Q It Up: What monitors do you use for mixing, and how do you use them? Do you use near-field monitors? Or do you use large monitors hanging from the ceiling? Maybe you use a cheap cue speaker. Maybe you use all three! Do you think headphones can be of any use in monitoring mixes? Do you mix with the monitors turned up loud, down low, somewhere in the middle? And finally, how different are your ears from the ears of your Program Director(s) or your clients? How often do you have to remix a spot or promo because somebody else’s ears heard the mix differently? Please add any other thoughts you have on the fine art of mixing.
Johnny George [vo[at]johnnygeorge.com], www. johnnygeorge.com: I’ve been using my original JBL 4208 speakers as my main and only monitors since 1993. Love ‘em. Most of my work is VO only, but on projects that require some production, I do a variety of things. I listen to the mix at low, mid and high volumes to judge my mix. When I need to see if it really is cutting through , I turn up my head phones and listen to them as they sit on my counter. The mix between the VO and the music/efx are critical and processing in the final chain is the determining factor.
When I was in radio and my promo’s were on our air, I always had to listen to what it sounded like through our processing to get a handle on what the compression and limiting was doing to my work. Once you understand that, you are miles ahead in perfecting your mix. Needless to say, there were times I hear the VO buried or something outta whack and I’d go back and re-mix ASAP. This of course relies on the intelligence of your engineers’ settings and how other do theirs - and that’s a whole other story.
Wawro, Wally [wwawro[at]wfaa.com], WFAA-TV Creative Services, Dallas, Texas: WFAA-TV is standardized on the venerable Electro Voice Sentry 100 monitors. They are in all control rooms and the critical production suites. In my audio post room I also use an M&K subwoofer for some extra beef. I don’t mix in 5.1 surround as we still have some infrastructure issues to deal with. Our power amplifiers are usually Bryston 2B and 3B amps, we also have some Crown units in use.
I use a set Klipsch computer monitors as well as small speakers. They sound like crap, which works for me!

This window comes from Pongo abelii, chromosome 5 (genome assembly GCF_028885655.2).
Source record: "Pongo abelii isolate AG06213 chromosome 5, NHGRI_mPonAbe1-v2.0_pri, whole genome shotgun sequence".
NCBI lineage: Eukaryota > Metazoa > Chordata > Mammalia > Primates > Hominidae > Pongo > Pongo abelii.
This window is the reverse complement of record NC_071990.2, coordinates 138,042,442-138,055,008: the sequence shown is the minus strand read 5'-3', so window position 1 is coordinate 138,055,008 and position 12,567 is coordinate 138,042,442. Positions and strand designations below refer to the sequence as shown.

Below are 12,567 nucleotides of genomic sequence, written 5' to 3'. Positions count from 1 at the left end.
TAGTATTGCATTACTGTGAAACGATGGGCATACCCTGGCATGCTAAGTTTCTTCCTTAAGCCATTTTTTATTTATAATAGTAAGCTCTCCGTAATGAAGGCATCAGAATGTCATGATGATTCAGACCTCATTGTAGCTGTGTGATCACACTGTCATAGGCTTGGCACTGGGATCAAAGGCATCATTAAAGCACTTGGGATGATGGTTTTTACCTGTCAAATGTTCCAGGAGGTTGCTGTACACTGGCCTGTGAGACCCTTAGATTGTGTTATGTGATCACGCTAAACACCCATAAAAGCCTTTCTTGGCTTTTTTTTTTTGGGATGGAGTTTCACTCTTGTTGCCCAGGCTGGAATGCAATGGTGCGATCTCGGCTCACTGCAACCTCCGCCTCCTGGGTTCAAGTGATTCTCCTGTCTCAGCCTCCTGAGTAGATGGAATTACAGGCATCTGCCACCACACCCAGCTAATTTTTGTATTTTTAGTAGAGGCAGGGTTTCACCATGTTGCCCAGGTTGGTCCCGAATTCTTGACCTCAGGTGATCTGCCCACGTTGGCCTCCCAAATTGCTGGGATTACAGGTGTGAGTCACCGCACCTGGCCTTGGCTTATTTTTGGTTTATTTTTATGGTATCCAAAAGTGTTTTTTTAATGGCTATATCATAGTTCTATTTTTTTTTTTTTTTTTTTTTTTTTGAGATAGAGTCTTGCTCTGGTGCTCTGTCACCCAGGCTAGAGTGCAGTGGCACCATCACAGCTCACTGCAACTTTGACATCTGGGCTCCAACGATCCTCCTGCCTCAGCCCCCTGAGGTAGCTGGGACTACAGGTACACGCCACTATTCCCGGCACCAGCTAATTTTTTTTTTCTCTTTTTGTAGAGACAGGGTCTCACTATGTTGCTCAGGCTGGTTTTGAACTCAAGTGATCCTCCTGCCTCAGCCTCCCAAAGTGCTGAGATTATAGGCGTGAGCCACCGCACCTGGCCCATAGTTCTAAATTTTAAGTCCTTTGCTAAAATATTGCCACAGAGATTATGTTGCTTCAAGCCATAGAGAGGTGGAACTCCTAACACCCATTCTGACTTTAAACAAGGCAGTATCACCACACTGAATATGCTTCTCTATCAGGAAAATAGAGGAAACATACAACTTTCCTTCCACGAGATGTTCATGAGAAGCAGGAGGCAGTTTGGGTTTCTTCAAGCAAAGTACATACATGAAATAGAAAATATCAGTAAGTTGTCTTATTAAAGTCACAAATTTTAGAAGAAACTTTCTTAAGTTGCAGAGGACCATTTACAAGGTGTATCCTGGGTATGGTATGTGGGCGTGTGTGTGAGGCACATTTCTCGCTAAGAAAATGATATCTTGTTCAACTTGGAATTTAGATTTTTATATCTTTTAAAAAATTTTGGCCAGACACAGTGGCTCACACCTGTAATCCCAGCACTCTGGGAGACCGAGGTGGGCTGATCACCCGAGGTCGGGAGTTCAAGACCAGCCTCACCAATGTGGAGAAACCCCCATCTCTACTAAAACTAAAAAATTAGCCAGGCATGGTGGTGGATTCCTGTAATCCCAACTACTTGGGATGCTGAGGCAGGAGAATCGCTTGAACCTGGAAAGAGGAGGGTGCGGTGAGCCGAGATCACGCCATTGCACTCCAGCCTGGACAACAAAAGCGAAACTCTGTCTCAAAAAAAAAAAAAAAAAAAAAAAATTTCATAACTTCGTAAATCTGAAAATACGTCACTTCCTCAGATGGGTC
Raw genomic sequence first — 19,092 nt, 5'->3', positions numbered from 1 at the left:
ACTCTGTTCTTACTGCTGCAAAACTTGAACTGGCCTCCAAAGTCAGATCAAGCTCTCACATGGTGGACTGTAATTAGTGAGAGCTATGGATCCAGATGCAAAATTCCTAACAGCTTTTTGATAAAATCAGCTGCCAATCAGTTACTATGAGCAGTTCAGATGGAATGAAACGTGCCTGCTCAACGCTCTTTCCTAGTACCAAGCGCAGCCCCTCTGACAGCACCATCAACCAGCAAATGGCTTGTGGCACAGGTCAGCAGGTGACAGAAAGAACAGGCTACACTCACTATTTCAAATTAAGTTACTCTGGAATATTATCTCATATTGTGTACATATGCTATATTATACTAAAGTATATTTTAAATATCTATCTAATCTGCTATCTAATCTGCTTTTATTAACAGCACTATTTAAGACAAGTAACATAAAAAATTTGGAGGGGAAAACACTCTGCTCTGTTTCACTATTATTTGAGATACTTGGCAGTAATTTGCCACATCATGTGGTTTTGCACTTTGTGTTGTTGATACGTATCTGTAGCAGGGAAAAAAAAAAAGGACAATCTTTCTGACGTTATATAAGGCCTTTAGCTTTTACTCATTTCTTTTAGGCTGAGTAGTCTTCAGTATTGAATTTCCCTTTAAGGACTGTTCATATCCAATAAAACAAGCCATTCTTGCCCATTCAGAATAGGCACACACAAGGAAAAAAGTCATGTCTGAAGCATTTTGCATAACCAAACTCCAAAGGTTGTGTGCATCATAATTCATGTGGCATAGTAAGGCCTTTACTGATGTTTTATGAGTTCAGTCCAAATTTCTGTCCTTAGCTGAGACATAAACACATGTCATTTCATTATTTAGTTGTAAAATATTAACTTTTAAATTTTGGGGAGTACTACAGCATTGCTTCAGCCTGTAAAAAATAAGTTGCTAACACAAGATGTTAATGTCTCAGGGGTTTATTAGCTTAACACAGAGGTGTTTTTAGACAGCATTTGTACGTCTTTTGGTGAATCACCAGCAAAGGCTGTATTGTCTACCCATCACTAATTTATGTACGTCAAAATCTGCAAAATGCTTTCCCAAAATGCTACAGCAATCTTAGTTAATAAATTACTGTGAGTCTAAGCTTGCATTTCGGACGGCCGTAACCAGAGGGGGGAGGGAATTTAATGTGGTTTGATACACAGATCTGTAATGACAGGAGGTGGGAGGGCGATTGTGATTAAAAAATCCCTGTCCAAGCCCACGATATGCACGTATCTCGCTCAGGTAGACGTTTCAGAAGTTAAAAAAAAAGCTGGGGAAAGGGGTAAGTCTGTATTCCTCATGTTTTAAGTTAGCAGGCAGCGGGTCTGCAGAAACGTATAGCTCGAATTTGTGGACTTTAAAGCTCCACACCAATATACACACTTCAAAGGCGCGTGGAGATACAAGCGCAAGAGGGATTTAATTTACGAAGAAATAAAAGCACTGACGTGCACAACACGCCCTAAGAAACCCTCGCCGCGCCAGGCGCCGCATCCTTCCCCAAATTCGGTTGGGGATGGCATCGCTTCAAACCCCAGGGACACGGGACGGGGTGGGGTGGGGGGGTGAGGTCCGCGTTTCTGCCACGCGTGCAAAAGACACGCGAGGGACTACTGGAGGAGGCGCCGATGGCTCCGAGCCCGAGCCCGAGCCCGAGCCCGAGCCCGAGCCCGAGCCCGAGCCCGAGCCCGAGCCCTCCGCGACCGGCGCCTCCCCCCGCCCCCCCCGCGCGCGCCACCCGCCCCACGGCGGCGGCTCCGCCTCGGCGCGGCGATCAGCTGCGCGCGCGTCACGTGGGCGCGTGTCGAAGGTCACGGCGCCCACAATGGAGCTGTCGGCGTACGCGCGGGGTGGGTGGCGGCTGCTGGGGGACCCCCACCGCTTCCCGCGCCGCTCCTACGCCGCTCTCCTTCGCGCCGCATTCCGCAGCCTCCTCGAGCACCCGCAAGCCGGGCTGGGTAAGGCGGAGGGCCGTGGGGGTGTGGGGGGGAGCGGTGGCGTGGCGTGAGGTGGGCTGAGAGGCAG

Craig Jackman [Craig.Jackman[at]ottawaradio.rogers.com], Rogers Media, Ottawa, Ontario, Canada: In the old company in the old building, we had large monitors hanging from the ceiling. They were great when it was cranked up, but the speakers were really good at fooling your ear. When I had the chance to build some smaller studios we put smaller nearfield monitors in, and I think it’s made a big difference in the accuracy of what I’m hearing. In my current studio I have an older set of small Genelecs with a powered sub, and I find them just about perfect for how I need to hear things. In the other studios we have either self powered or unpowered Tannoy Reveal’s, and they are pretty good as well. The one thing I always fall back on if I’m not certain about how I’m mixing something is to listen through a cue speaker. The only reason I keep an Otari reel-to-reel in the studio is that it has a cheap built in cue speaker. Sometimes listening to something in mono through an underpowered 2” speaker will really show where you are overpowering the mix. I never ever monitor on headphones... unless I don’t have a cue speaker. Then I’ll turn up the headphones a little and leave them on the desktop, using that as a cue speaker. Since I’ve gone to the nearfields, and checking my mix on a cue speaker, I almost never get PD or client remix requests. When I do, they were right, I buried something in the mix that needed to stand out more... and by almost never, I mean once or twice in the last 10 years. It also couples with something a former PD told me about how he wants the promos to sound: “Make the voice cut through.” If the voice isn’t cutting through, you are just wasting air time.
Dave Spiker [davespiker[at]aol.com]: I use Genelec 1032’s for main monitors. But I check on several small, inexpensive speakers including my laptop’s internal speakers. Sometimes, I’ll even listen to a mix through the headphones as they lay on the desk. An old timer once told me, the best way to check a mix is to turn the level down to where you can barely hear it above the ambient sound in the room. Then you’ll be able to tell what gets “lost” in the mix. I’ll also listen to a mix in my car -- that’s probably the environment where most listeners will hear the material anyway. But, having rented dozens of cars on various business trips, I’m aware the frequency response in different cars can vary enormously. So the car test is sort of a last check for me.